I know the market can't continue to go up forever like that. There's surely gonna be a crash sooner or later. But so far so good. I'm still becoming richer and richer, month after month. And, steadily, things improve. You reach a point when you have a third of a million dollars and, with the historical performance of the market, your portfolio may grow by 30 000 or 40 000$ every year without any effort. That's almost enough to leave your job. That's almost enough to say "fuck you" to everyone and everything if you want it. And that's the most wonderful feeling in the world.

For now, it's only the beginning of such a feeling. But I can feel it coming. I can feel it coming in the air tonight Oh lord.

That being said, there's been a little clean up in my portfolio lately. I've sold a few stocks since september. Not because I didn't like them but because I've found something better.

Here's my portfolio, on december 10th 2017:

Cash: 8,6%

Alimentation Couche-Tard: 7,2%
CGI Group: 6,6%
Constellation Software: 5,9%
MTY Food Group: 5,6%
Tucows: 5,3%
 Hardwoods Distribution: 3,4%
Knight Therapeutics: 2,6%
CCL Industries: 2,3%
Enghouse Systems: 2,1%

Ross Stores: 6,7%
Dollar Tree: 5,8%
Bank of the Ozarks: 5,7%
Novo Nordisk: 4,9%
O'Reilly: 4,7%
LKQ: 4,7%
Priceline: 4,6%
Credit Acceptance Corp: 4,2%
Disney: 3,2%
Mohawk: 3,2%
Middleby: 2,8%

Average ROE: 28
Average FWD PE: 18,6
Average Beta: 0,8

mercredi 6 décembre 2017

Share my wisdom with you, once again

The market is more and more expensive every day.

Here's a strategic move I've made. Well, it looked strategic to me, but in a few months, I'll be able to see if it's been really strategic or just a useless move.

I've sold a "class C" free cash flow stock to buy two "class A" free cash flow stocks. These two stocks had better ROE and a similar or a little higher forward PE ratio, plus a better growth. However, these two stocks have a forward PE ratio lower than their historical PE ratio for the last 5 years. So, they're cheap on a relative basis while Stella Jones is expensive on a relative basis (about 26 times current earnings and 21-22 times next year's earnings).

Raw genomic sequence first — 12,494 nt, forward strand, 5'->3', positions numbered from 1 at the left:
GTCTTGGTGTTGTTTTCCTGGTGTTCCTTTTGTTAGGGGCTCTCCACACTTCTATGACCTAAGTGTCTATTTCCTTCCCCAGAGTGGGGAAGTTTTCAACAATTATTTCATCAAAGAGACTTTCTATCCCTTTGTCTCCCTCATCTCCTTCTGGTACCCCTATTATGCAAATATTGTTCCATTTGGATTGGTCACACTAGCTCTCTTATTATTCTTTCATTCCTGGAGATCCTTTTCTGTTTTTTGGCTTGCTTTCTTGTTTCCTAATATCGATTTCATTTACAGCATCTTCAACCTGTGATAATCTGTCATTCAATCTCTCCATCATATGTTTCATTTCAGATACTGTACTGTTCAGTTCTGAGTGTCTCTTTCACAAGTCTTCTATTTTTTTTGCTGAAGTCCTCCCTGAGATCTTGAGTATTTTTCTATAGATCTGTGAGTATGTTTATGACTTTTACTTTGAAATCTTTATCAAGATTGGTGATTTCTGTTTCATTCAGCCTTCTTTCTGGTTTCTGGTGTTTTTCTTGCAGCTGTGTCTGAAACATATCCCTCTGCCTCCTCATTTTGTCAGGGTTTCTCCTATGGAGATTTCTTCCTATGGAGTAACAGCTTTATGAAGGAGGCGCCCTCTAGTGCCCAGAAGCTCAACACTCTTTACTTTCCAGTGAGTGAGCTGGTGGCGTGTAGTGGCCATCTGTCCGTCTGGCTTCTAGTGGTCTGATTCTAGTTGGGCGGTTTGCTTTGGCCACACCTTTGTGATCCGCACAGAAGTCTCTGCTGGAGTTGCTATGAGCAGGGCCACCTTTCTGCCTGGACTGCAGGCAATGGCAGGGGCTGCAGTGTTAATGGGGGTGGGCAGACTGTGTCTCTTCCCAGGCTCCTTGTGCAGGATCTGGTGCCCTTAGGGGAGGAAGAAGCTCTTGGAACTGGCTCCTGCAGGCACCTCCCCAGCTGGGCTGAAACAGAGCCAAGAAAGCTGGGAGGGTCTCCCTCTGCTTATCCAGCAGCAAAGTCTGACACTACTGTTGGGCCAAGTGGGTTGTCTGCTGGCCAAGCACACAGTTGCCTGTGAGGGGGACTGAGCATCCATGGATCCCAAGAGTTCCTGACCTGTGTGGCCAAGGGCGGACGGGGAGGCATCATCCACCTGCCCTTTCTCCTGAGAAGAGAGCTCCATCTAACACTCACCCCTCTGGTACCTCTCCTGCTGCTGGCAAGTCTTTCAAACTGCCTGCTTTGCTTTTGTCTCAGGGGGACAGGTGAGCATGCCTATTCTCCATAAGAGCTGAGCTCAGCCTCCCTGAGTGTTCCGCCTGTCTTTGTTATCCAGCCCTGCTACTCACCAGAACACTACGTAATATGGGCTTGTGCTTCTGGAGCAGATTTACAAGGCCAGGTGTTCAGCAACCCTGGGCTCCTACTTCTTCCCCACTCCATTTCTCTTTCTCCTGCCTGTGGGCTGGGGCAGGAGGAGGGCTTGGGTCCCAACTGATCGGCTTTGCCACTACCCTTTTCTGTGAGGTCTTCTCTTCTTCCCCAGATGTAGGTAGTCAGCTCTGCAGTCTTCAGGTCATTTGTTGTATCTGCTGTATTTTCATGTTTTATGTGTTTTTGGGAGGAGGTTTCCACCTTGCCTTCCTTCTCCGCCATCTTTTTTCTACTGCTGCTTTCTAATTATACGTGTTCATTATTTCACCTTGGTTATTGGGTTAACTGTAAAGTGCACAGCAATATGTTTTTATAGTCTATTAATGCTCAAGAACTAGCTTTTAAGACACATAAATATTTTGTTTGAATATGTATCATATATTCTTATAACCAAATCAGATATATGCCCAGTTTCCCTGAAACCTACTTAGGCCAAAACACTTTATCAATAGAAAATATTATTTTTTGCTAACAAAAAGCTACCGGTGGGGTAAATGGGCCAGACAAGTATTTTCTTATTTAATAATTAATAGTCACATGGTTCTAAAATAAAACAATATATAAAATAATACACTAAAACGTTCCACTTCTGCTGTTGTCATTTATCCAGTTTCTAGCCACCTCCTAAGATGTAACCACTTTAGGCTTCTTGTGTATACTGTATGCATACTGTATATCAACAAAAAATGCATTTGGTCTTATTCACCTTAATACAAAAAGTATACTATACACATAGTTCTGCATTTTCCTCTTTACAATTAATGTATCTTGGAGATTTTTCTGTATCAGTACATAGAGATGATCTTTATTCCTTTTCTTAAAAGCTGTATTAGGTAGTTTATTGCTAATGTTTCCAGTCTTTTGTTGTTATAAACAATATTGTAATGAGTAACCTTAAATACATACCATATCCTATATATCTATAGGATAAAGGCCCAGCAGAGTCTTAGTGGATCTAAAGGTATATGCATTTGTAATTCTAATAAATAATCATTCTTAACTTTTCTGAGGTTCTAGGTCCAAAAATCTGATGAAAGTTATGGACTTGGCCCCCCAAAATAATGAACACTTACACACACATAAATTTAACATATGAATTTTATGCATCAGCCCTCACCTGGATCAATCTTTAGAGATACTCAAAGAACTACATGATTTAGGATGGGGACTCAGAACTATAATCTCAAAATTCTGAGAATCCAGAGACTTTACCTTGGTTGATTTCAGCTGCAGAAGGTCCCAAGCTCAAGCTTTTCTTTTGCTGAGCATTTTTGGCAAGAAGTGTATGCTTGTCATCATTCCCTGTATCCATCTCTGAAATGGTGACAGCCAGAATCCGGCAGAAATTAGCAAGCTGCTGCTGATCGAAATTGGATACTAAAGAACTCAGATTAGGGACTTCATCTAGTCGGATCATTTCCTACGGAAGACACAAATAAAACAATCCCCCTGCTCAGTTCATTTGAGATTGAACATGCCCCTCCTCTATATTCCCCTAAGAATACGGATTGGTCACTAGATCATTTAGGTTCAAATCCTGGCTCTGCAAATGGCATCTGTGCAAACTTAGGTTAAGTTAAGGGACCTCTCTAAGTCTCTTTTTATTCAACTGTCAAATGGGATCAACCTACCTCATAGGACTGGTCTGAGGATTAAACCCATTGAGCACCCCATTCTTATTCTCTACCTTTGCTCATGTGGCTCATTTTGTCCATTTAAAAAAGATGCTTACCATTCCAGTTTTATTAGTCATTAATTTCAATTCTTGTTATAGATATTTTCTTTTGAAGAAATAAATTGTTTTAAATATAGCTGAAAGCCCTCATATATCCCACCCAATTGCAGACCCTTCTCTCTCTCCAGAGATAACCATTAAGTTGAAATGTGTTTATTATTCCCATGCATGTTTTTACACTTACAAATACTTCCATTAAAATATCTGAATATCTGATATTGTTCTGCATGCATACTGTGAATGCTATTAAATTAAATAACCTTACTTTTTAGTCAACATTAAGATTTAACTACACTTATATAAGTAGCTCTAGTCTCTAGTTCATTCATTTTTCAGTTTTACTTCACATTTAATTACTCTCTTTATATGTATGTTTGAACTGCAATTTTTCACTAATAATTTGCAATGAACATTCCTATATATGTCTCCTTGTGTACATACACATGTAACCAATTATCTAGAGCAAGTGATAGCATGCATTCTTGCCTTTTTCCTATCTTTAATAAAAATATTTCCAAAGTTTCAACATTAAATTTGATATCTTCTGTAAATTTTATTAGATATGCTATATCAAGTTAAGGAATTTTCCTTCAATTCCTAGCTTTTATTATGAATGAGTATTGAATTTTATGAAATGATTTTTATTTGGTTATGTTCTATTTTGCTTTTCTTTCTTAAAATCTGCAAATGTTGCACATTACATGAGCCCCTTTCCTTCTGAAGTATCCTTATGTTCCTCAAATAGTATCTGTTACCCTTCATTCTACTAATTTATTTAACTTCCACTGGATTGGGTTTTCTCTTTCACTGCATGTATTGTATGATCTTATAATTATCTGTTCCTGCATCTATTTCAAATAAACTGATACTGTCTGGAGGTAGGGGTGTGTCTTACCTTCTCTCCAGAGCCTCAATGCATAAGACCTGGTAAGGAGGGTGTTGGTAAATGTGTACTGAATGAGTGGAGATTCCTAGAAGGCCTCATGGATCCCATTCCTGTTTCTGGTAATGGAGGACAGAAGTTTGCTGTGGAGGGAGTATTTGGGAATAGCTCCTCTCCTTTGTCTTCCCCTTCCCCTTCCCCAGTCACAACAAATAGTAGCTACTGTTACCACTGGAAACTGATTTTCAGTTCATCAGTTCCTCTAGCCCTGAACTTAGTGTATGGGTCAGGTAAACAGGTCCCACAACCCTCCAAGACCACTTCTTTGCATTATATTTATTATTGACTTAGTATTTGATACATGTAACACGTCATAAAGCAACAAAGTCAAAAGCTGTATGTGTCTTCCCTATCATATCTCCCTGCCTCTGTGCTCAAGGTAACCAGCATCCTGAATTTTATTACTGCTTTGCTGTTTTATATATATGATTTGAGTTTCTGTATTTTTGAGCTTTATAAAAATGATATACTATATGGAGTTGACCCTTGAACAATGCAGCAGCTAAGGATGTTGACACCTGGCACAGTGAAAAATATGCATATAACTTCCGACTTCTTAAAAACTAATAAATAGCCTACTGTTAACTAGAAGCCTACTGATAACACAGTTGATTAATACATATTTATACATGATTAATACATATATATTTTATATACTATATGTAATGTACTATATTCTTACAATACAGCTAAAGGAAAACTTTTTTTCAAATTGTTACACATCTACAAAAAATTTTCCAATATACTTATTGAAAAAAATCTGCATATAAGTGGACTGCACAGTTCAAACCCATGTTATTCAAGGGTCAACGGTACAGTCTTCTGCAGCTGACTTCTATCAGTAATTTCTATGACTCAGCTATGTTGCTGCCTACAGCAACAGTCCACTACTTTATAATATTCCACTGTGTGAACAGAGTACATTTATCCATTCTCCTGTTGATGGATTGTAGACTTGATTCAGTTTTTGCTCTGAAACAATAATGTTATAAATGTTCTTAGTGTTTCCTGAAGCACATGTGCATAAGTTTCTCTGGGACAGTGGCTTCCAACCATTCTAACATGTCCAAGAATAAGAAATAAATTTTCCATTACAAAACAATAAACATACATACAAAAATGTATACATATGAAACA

The market is riskier than it's been. I don't want to sell everything and everybody who's got a brain says it's not a good idea to sell a good business because the market is expensive. But I want the best quality, because the best quality does better than the rest in a recession or in a period of growth.

I still think Stella Jones is a good business. It's better than 80% of what is avalaible on the market. But I've just thought that my Stella Jones position could be splitted in two smaller positions of higher quality stocks.

In other words, the stock market is expensive on a relative basis. Many stocks are expensive on a relative basis. But there's some expensive stocks (PE between 20 and 30) that have always been expensive and which are less expensive right now than they've been in the past.

It's probably better to buy stocks that have always been expensive than stocks that have rarely been this expensive.

Obviously, you could come up with a great example to invalidate my post.

Please take note that I'm probably not thinking about the stock you think about.

samedi 2 décembre 2017

The power of the balloon

Since 3 or 4 years, each december, I'm crashing at least one holiday party to which I'm not invited.

I go there with a friend. We dress well and we go to the biggest reception halls in the city to infiltrate some big corporate event and try to dance and talk with employees like we were colleagues.

When people ask in which department you work, that's the tricky part: you have to imagine something vague but precise enough to look credible. Small talk is the best thing to avoid pitfalls.